Piracy in the Gulf of Guinea

Piracy off the coast of Somalia has been much in the news.

The kidnappings of Westerners by Al Shabaab militia and Kenya’s invasion of Somalia has added a new dimension.  Less reported is the rise of the practice off the west coast of Africa in the oil-rich Gulf of Guinea.  

So why is the issue of piracy in the Gulf of Guinea particularly troubling?

1. The problem is growing

The coast of Nigeria, Africa’s largest oil producer, has long been a dangerous place to sail but now the risk has spread. Benin’s coast has seen at least 20 incidents in 2011 compared to none in 2010, raising alarm in the shipping industry.

2. This is where the oil comes from

The Gulf of Guinea produces more than three million barrels of oil per day  (bpd) equivalent to 4% of the global total, ultimately destined for Europe and the US.  Some estimates says that by 2015 America will be getting up to 25% of its oil supplies from here. The area also includes some of the newest players in the oil scene. Ghana, for example, which has huge reserves and only began production in December 2010, is already producing 77,000 bpd.

3. These pirates mean business

The pirates are targeting diesel and oil tankers. They don’t want hostages. They want the fuel or whatever else they can take. The pirates in the Gulf of Guinea are more violent than their counterparts off the coast of Somalia. Hostages are generally released within 72 hours, but are often maltreated and physically abused.

4. The problem’s even worse than it seems

Inadequate information-gathering from the region means that it’s almost impossible to assess the frequency of the attacks and they are seriously under-reported. One security analyst told Reuters that “in Nigeria it is estimated that approximately 60% of pirate attacks go unreported.”

5. Regional Countries Lack Resources

Affected countries are joining forces. The Togolese navy – which managed to foil an attempted hijacking of a Maltese tanker 15km off the Togolese coast in late September – is pooling monitoring resources with Benin and Nigeria.  The regional group, Economic Community of West African States (ECOWAS) decided to expand its maritime security committee from five to 10 members. Benin, Cote d’Ivoire, Senegal, Sierra Leone and Togo will now join Cape Verde, The Gambia, Ghana, Guinea-Bissau and Nigeria according to a press release issued by Defence Ministers. These initiatives don’t alter the fact that local coastal defences are weak and the coastline is craggy, offering hiding places for potential attackers.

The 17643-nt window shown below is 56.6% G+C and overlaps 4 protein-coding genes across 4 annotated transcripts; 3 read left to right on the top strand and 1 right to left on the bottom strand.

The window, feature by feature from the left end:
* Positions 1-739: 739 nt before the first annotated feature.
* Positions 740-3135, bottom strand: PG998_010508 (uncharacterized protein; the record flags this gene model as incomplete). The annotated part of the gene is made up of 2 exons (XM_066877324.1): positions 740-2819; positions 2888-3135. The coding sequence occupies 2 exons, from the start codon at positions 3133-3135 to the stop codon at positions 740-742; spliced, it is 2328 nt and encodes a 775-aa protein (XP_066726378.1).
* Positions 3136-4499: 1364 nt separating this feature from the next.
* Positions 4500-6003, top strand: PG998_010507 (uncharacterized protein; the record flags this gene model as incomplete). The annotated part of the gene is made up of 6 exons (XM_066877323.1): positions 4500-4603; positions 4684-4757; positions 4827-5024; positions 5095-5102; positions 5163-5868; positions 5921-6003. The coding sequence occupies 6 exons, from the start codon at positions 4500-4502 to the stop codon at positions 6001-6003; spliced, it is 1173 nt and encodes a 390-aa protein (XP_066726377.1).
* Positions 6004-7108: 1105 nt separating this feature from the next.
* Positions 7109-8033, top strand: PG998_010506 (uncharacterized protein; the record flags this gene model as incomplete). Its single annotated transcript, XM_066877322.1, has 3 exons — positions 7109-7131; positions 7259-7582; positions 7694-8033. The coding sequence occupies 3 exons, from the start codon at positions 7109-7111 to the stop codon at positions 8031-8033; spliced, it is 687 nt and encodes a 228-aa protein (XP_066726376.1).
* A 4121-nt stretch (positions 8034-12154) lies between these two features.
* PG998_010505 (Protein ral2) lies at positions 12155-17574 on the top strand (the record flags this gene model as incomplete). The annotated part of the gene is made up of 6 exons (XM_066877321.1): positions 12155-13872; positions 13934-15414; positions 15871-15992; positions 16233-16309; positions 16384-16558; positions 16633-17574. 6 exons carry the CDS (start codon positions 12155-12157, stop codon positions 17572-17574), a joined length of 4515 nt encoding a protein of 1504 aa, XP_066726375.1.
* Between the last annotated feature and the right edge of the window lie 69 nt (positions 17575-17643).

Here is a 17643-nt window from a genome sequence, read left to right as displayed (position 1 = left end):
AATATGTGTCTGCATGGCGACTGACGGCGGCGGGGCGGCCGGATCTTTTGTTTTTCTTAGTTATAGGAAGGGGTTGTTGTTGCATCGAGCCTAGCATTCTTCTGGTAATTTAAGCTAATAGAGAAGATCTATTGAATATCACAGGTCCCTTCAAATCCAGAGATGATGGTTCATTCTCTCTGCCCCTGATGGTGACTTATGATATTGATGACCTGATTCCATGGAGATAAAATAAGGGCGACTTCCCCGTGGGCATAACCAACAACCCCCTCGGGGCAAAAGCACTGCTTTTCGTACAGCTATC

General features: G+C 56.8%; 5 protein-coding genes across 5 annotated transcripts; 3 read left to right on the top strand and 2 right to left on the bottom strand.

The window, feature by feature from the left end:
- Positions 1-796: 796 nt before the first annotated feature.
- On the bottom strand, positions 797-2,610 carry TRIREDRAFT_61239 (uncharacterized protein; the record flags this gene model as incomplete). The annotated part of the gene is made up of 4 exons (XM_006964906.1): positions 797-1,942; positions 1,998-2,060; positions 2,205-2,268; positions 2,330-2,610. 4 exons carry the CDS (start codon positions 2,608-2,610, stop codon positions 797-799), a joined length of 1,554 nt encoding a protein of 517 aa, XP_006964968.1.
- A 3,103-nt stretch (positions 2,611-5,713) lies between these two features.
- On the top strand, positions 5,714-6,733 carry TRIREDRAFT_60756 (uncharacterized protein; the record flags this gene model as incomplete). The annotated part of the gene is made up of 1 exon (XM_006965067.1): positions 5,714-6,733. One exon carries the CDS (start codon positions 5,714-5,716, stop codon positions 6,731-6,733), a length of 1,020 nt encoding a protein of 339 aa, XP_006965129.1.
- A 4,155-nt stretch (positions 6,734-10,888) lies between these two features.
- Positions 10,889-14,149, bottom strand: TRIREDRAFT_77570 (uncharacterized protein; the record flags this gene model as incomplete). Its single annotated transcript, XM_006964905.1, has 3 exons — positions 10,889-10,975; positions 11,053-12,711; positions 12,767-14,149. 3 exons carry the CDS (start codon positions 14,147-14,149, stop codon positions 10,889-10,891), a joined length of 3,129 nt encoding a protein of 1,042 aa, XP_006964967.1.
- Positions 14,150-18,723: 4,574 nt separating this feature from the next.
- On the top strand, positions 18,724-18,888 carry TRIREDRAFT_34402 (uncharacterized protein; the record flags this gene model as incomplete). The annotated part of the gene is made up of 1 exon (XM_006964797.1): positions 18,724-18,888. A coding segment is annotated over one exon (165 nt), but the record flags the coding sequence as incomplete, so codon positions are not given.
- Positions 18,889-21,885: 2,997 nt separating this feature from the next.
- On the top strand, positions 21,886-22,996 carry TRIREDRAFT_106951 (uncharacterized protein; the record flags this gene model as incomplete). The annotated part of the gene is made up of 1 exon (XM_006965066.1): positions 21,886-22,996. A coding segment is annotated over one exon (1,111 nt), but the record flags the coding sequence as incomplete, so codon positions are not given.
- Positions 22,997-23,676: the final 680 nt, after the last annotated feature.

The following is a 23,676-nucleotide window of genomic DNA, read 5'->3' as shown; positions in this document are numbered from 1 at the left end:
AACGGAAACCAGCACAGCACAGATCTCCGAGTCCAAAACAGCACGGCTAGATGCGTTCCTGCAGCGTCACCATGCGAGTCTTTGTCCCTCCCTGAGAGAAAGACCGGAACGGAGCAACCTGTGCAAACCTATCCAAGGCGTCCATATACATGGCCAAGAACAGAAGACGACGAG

6. International Efforts

Not much is being done yet on the international stage. The United Nations is worried and is sending an assessment team. A Security Council statement “expressed concern over the increase in piracy, maritime armed robbery and reports of hostage-taking … and its damaging impact on security, trade and economic activities in the sub-region.” Both France and the United States have sent warships to assist navies in Benin, Ghana, Nigeria and Togo to track down the pirates.

Find out more with the following back issues of the Africa Research Bulletin

Gulf of Guinea, Rise of Piracy (Economic, Financial and Technical Series, Volume 48, Issue 9)

ECOWAS Defence Chiefs Meet on Piracy (Political, Social and Cultural Series, Volume  48, Issue 10)